Saturday, October 3, 2009

Dr. Horrible Wins Hugo

Back in February, I complained that the brilliant short musical comedy Dr. Horrible's Sing-Along Blog was shut out of the Oscars. So I am very pleased to report that the film has at last gotten the recognition it deserved. It won a Hugo for Best Dramatic Presentation - Short Form.

The Hugos are presented yearly at Worldcom, an enormous SF convention that takes place at a different location each year. This year, it was in Montreal, Quebec. According to Locus Magazine, Colin Harris accepted the award on behalf of Joss Whedon and the other creators.

But who is Colin Harris? He does not appear to be any relation to Neil Patrick Harris, who played the title role. Airlock Alpha describes Colin Harris as a "prominent fan." On the other hand, a commenter to says he's a past WorldCon co-chair.

Hmm, I guess Joss Whedon and the gang were pretty convinced they wouldn't win. The only person they sent to pick up the award was someone who had nothing to do with the actual making of the film.

This unfortunate lack of self-confidence was also displayed in the acceptance speech that Harris read. "Hugo, you need to get your act together, man.... You must have too many categories if we win one of them" (Source: Locus, Sept. 2009).

Enough of this modesty, false or otherwise! At a time when most movies are soulless reworkings of last year's movie, Dr. Horrible's Sing-Along Blog was a lone gem shining out of a pile of Hollywood garbage. Yes, it deserved that award. It wouldn't have beaten out two Dr. Who episodes otherwise. (In case you're wondering, not only doctors were nominated, although they did top the heap. Other nominees were Battlestar Galactica and Lost episodes.)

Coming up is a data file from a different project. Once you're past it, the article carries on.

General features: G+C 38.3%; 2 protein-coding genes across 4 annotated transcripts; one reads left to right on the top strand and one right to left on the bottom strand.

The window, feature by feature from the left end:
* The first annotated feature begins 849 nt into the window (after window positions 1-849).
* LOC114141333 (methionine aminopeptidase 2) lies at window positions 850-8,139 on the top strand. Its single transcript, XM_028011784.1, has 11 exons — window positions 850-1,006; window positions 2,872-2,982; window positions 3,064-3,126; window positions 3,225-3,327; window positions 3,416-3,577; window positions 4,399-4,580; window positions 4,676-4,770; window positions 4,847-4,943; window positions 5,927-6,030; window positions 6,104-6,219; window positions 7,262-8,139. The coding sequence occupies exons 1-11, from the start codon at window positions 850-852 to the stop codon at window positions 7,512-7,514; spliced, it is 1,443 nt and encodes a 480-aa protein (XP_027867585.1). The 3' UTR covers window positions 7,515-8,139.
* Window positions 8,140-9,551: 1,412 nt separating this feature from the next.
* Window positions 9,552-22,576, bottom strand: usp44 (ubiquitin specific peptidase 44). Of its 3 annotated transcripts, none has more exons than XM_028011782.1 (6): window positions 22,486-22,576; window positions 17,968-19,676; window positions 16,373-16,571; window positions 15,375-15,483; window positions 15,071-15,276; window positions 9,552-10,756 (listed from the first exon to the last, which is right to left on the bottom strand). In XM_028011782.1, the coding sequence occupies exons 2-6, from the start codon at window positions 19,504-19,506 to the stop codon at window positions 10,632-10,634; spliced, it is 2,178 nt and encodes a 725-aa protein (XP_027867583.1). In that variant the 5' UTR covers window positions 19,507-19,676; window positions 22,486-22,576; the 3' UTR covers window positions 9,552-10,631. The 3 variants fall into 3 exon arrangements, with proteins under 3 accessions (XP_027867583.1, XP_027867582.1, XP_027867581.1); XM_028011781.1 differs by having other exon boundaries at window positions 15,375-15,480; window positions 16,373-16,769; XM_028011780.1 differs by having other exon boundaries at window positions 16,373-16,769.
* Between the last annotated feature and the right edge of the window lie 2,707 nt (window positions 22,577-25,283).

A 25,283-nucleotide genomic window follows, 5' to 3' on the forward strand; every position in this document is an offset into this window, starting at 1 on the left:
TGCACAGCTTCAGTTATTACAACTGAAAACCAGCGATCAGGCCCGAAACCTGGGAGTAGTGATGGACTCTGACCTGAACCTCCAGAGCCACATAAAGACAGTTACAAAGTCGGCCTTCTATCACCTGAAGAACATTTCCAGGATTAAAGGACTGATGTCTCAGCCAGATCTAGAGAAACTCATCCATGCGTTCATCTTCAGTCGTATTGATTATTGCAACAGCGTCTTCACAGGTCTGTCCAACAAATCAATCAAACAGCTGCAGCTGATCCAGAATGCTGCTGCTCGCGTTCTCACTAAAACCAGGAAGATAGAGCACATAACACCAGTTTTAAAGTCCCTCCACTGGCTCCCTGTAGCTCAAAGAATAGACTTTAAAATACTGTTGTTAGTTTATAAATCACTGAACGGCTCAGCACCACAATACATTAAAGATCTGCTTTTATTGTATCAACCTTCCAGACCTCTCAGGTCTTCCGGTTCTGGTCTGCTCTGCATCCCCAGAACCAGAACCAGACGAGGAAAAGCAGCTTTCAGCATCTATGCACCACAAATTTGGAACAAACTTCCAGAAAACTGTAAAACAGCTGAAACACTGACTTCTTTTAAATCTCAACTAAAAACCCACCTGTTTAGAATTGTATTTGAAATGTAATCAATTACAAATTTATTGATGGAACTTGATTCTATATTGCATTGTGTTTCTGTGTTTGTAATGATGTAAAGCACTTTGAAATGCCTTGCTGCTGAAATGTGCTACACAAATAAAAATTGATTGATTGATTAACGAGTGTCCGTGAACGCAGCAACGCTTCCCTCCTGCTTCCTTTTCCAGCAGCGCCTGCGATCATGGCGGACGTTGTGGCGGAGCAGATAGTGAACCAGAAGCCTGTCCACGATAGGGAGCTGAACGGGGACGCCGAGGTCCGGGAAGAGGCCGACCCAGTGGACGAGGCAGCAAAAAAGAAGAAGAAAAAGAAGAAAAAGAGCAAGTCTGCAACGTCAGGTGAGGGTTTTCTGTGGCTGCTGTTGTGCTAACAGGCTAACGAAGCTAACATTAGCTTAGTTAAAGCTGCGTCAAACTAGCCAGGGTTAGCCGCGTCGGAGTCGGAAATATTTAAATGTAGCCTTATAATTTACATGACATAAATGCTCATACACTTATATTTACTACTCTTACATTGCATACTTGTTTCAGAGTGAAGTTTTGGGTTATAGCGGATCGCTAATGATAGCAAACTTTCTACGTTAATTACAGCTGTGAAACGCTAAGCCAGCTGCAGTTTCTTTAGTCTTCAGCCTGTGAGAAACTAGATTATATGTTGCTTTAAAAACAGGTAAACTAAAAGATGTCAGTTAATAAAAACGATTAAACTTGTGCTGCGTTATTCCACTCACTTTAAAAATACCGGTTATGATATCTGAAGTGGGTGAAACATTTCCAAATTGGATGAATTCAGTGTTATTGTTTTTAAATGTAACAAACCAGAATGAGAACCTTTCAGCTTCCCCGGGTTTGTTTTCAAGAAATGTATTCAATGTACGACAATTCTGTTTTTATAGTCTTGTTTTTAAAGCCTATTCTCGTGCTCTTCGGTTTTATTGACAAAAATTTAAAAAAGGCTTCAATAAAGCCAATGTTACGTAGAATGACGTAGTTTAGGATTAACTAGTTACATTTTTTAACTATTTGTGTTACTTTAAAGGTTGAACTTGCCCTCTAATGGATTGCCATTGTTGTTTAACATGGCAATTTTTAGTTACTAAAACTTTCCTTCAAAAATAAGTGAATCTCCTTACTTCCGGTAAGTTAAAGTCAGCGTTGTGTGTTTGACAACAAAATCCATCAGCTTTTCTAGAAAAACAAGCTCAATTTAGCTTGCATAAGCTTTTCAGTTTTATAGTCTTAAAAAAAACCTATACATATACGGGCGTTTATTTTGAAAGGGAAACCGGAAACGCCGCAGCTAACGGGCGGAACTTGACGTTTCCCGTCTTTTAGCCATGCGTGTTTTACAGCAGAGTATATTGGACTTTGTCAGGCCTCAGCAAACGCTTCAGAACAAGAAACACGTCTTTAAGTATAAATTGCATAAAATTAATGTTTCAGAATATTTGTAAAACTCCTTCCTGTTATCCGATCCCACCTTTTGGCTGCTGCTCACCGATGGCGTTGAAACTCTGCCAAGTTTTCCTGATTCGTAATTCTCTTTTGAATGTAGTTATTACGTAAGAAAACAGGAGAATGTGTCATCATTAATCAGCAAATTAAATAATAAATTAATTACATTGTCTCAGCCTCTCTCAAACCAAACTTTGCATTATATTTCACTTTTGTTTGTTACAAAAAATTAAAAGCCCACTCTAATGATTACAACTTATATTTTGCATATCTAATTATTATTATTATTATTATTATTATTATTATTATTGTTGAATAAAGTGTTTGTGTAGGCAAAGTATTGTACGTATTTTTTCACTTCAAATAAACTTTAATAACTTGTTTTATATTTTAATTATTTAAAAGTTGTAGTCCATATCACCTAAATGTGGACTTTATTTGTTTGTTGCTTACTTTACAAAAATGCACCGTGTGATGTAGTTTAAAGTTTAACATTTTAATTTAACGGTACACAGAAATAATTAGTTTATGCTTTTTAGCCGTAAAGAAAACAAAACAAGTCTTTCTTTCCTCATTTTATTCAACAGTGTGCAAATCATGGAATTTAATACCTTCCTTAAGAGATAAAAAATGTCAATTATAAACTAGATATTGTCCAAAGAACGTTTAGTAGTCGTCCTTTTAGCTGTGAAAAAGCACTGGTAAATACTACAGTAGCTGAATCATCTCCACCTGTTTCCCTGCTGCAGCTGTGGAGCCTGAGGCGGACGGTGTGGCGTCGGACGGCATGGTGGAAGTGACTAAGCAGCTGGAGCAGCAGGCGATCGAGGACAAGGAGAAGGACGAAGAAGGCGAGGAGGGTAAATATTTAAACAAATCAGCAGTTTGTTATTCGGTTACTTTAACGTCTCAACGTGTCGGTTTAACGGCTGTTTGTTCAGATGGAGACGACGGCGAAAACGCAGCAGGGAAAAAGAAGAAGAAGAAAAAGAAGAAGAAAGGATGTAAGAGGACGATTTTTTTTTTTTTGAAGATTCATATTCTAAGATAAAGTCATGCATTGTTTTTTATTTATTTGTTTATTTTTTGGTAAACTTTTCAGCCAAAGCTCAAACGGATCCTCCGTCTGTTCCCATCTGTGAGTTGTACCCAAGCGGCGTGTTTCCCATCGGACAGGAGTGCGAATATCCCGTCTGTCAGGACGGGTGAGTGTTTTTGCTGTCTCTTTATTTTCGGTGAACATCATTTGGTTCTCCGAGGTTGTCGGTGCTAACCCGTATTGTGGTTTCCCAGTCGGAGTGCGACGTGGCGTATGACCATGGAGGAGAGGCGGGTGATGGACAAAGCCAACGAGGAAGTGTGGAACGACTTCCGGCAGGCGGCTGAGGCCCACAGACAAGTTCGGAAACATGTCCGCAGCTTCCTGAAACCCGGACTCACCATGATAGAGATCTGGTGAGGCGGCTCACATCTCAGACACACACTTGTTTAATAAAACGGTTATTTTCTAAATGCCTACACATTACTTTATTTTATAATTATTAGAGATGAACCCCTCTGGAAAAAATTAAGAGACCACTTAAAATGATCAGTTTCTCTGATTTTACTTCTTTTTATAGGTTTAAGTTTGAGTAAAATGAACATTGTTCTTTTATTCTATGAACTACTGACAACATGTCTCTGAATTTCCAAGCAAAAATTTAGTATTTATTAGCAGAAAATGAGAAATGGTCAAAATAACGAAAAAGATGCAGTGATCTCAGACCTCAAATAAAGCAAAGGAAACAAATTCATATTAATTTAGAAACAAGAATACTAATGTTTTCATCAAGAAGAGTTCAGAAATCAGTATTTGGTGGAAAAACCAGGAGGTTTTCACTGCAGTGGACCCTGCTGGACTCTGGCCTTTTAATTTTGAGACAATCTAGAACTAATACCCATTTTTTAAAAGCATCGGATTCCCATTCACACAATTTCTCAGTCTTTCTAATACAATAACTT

Take heart, Dr. Horrible. At least Hugo respects you.

Scoop! The True Nature of Fredericton Bus Station's "Shuttle Service"

As this is not a news blog and I am not a reporter, I never expected that I'd ever be able to scoop the local papers. But the improbable has happened, and quite by accident. All I did was make a phone call. Amazingly, I've even scooped Charles LeBlanc.

It's big news in Fredericton that the bus terminal has been forced to move from its handy downtown location to some awkward spot in an industrial park. Indeed, there has been widespread anger and protesting. It's no secret that this has happened because Irving owns the land that the bus terminal was on, just as Irving owns a frightening percentage of New Brunswick soil, and they booted Acadian Bus off the spot so that they can build a parking garage. But this post is not about the ugliness of replacing a bus station with a parking garage at a time when everyone is supposed to be so keenly aware of the need to slow climate change. It's not about the weakness of every level of government in this province and how they let the Irvings do whatever they want and never lift a finger to stop them. Believe me, I could do a long and heated rant about that if I wanted to. But that's not what this post is about.

It's about the alleged shuttle service. Both the CBC and The Daily Gleaner reported that for the first two weeks of the move, there would be a shuttle service to take passengers to the new location. Sounds good, but nobody reporting the story gave any details about this shuttle service and when it would run.

So I phoned the bus terminal and asked, "When does the shuttle bus run?"

There was silence. I elaborated on the fact that there was supposed to be (as I'd understood it) a shuttle bus to take people from the old location to the new.

"There's no shuttle bus," said the man on the phone.

"Oh, because they said on the news that there was--"

"What there is," he explained, "is two guys with a van, and they're there for people who show up downtown and didn't know we'd moved."

In other words, there isn't a shuttle service. If you're aware that the station moved--which you will be if you heard about the "shuttle service" in the first place--that van's not for you. Oh, maybe they'll be nice and give you a ride anyway. After all, New Brunswickers are nice people, and besides, it's got to be boring sitting there in a van all day. They'll want something to do. But it's not for you. No, it's for the probably-nonexistent person who lives under a rock and never gets news or talks to anybody and consequently heard nothing about the move.

You heard it here first. Great reportage, CBC and Gleaner!

If you enjoyed this bit of mockery aimed at our fine institutions of journalism, you may also appreciate my short post on a CBC host's musical difficulties.